Using the Excel Add-In

This document gives complete instructions for creating a working example using the Mathcad Add-In for Excel. It covers the basic insertion of a Mathcad object into Excel and the mapping of properties as well as the creation of a simple 3D plot using the 3D Plot Wizard. Basic knowledge of Excel 97 and Mathcad 2000 is assumed.

Inserting a Mathcad object

On a blank sheet in Excel we first need to insert a Mathcad object.

To insert a Mathcad object:

Click in a cell in your Excel workbook.

Click the New Mathcad Object toolbar button. The New Mathcad Object dialog box appears.

To create an object with a blank Mathcad worksheet, click OK on the Create New tab.

The Mathcad object is inserted into your Excel worksheet at the currently selected cell.

Editing a Mathcad object

Once you insert a Mathcad object into an Excel workbook, you can double-click on it to activate it. Once it is activated you can resize it or edit its contents. The Mathcad object worksheet should contain whatever calculations you want to perform in Mathcad. If you want to exchange data between the Mathcad object worksheet and Excel, you must have appropriate variables defined in the Mathcad object:

Any variables in your Mathcad object whose values you want to send to Excel should be called out0, out1, out2, etc.

Any variables in your Mathcad object whose values should depend on values passed from Excel should be called in0, in1, in2, etc. or should correspond to named ranges in the Excel sheet

The inputs and outputs must be:

Scalar or array values

Real (if an input or output is complex, only the real part is exchanged.)

Numeric (non-numeric data has a value of zero)

For our purposes we will make a simple worksheet that takes two inputs and provides two outputs. The sheet will simply define a function of two variables, f(x,y), and calculate a matrix of values over some range of x and y. This function will depend on two input parameters. We will extract the matrix of values we calculate and place it in the Excel spreadsheet along with a number that represents the maximum value of the matrix. Finally, we will make a surface plot of the matrix and insert it into the spreadsheet. Double-click the Mathcad sheet to activate it and type the equations illustrated below.

Using the Excel Add-In

by Loren Prentice

This document gives complete instructions for creating a working example using the Mathcad Add-In for Excel. It covers the basic insertion of a Mathcad object into Excel and the mapping of properties as well as the creation of a simple 3D plot using the 3D Plot Wizard. Basic knowledge of Excel 97 and Mathcad 2000 is assumed.

Inserting a Mathcad object

On a blank sheet in Excel we first need to insert a Mathcad object.

To insert a Mathcad object:

Click in a cell in your Excel workbook.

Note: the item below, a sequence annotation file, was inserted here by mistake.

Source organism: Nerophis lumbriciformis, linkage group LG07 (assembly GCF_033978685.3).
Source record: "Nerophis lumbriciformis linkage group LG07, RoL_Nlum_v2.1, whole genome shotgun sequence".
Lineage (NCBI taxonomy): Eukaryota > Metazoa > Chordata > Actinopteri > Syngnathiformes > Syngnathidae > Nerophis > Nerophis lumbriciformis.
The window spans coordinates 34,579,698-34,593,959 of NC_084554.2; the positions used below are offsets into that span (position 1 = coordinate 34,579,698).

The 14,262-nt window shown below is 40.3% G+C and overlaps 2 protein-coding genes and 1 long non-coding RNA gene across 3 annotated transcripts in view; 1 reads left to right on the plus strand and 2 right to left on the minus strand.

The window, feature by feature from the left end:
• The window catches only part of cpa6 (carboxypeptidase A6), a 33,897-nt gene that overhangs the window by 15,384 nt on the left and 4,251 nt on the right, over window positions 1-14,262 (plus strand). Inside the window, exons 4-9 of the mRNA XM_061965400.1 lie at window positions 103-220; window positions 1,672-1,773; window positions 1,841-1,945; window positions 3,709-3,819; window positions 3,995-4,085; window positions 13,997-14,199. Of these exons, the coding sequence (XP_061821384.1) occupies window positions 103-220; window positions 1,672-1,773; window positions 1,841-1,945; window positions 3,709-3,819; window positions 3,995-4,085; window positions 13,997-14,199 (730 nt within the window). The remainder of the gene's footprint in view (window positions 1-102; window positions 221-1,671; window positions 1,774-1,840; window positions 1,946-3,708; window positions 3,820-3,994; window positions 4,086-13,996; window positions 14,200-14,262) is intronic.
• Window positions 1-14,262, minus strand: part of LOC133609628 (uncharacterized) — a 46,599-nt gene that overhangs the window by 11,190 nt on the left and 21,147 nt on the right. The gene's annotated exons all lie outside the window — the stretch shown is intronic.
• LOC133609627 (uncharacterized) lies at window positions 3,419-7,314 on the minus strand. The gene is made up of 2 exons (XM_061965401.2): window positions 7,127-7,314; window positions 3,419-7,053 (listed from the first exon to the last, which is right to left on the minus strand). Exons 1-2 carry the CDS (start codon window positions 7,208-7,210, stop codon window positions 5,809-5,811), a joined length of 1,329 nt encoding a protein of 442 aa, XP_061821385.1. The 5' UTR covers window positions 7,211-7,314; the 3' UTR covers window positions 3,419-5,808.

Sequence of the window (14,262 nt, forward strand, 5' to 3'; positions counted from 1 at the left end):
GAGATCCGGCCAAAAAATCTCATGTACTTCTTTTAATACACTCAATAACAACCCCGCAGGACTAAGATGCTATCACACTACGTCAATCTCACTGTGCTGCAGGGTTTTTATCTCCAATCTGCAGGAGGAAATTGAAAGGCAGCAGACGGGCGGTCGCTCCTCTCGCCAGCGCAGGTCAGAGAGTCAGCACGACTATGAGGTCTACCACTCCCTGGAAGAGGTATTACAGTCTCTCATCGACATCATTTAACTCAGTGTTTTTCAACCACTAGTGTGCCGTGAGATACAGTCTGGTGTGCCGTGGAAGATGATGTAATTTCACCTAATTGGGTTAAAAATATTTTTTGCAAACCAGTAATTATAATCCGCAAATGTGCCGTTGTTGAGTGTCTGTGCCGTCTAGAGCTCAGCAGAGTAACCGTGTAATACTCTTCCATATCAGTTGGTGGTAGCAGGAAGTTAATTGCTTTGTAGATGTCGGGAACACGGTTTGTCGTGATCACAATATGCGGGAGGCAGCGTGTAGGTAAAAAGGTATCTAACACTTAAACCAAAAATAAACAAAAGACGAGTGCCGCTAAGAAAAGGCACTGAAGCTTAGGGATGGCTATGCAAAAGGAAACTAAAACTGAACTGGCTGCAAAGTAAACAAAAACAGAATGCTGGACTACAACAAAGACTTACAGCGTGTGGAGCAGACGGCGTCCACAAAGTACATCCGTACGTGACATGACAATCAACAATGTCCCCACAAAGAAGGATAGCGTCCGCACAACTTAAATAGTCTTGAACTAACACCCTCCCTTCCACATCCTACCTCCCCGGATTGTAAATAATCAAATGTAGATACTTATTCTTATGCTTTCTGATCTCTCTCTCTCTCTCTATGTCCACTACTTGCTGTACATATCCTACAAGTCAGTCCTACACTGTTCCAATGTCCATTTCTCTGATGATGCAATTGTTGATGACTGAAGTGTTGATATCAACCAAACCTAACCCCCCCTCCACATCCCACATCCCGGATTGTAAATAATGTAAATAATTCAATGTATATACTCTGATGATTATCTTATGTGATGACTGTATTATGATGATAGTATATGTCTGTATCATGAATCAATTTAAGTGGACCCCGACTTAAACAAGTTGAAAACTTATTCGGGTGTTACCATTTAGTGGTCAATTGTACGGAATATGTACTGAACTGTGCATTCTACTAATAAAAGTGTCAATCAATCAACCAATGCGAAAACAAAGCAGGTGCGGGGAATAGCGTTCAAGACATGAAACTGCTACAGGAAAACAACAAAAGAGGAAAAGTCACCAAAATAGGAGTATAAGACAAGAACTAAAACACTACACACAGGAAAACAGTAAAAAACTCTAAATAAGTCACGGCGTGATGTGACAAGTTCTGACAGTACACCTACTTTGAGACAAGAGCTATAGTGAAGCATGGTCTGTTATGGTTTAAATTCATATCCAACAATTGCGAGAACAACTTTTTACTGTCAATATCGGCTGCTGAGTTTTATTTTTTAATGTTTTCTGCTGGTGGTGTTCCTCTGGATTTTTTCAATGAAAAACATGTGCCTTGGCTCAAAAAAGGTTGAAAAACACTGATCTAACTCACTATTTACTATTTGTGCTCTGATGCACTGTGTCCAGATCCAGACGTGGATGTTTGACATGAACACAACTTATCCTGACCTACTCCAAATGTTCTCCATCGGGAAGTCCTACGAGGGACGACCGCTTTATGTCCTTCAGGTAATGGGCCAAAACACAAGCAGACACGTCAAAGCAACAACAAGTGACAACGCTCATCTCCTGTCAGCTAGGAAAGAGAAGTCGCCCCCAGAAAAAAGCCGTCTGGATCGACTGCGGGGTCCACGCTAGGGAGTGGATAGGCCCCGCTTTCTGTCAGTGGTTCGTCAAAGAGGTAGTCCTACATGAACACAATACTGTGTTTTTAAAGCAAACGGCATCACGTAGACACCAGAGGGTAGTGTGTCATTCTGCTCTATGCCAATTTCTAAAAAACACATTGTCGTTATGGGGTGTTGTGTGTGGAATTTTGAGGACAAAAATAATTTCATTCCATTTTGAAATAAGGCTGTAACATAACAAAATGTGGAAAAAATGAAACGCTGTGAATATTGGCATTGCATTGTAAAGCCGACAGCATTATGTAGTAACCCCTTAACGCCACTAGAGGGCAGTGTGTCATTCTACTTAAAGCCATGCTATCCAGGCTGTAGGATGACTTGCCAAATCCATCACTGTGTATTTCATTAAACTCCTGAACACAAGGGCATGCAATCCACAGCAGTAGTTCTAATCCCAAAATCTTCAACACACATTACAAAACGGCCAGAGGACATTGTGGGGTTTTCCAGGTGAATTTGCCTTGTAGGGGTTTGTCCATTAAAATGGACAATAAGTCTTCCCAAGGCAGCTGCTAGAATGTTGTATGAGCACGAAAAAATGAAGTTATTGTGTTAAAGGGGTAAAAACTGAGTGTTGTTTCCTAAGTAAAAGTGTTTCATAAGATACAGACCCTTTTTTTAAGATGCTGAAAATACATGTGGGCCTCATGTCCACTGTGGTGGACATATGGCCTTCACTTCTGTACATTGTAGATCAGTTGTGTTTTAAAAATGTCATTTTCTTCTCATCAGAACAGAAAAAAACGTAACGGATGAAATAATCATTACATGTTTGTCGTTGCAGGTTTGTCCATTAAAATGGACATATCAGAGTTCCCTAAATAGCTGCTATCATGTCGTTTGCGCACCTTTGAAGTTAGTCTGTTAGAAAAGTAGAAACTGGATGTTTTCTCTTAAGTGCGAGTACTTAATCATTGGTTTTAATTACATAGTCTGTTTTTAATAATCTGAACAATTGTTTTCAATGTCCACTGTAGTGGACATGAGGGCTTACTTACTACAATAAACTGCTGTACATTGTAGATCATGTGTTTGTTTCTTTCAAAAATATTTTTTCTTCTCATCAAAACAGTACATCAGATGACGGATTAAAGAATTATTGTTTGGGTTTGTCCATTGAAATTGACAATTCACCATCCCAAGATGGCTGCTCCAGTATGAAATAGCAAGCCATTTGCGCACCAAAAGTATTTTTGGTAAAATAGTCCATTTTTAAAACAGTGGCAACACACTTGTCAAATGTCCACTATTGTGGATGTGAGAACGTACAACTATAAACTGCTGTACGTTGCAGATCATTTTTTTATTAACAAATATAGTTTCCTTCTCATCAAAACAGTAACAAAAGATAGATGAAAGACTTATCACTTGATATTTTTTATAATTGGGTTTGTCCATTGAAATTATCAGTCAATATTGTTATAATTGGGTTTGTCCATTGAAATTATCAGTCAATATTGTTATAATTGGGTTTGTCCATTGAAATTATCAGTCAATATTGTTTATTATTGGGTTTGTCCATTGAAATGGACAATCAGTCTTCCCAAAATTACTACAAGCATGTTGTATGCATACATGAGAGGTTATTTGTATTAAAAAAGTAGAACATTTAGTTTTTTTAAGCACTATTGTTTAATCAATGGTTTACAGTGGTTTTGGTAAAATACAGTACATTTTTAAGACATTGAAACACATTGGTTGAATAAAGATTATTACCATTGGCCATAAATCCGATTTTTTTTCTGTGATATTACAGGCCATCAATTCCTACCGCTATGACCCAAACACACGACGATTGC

Click the New Mathcad Object toolbar button. The New Mathcad Object dialog box appears.

To create an object with a blank Mathcad worksheet, click OK on the Create New tab.

The Mathcad object is inserted into your Excel worksheet at the currently selected cell.

Editing a Mathcad object

Once you insert a Mathcad object into an Excel workbook, you can double-click on it to activate it. Once it is activated you can resize it or edit its contents. The Mathcad object worksheet should contain whatever calculations you want to perform in Mathcad. If you want to exchange data between the Mathcad object worksheet and Excel, you must have appropriate variables defined in the Mathcad object:

Any variables in your Mathcad object whose values you want to send to Excel should be called out0, out1, out2, etc.

Any variables in your Mathcad object whose values should depend on values passed from Excel should be called in0, in1, in2, etc. or should correspond to named ranges in the Excel sheet

The inputs and outputs must be:

Scalar or array values

Real (if an input or output is complex, only the real part is exchanged.)

Numeric (non-numeric data has a value of zero)

For our purposes we will make a simple worksheet that takes two inputs and provides two outputs. The sheet will simply define a function of two variables, f(x,y), and calculate a matrix of values over some range of x and y. This function will depend on two input parameters. We will extract the matrix of values we calculate and place it in the Excel spreadsheet along with a number that represents the maximum value of the matrix. Finally, we will make a surface plot of the matrix and insert it into the spreadsheet. Double-click the Mathcad sheet to activate it and type the equations illustrated below.

We have an equation that will take parameters a and b. We define a matrix M which is the evaluation of the function for x=0..10 and y=0..10. Next we define out0 as this matrix of values and out1 as the maximum value of the matrix. See the Reference Manual for details on the "matrix" and "max" functions.

Defining the Inputs to the Mathcad Object

We now need to define the two inputs a and b. To do this we will simply type values in two adjacent cells and label them as "a" and "b". The labels are shown below in B2:B3 and the cells that hold the actual values are in C2:C3.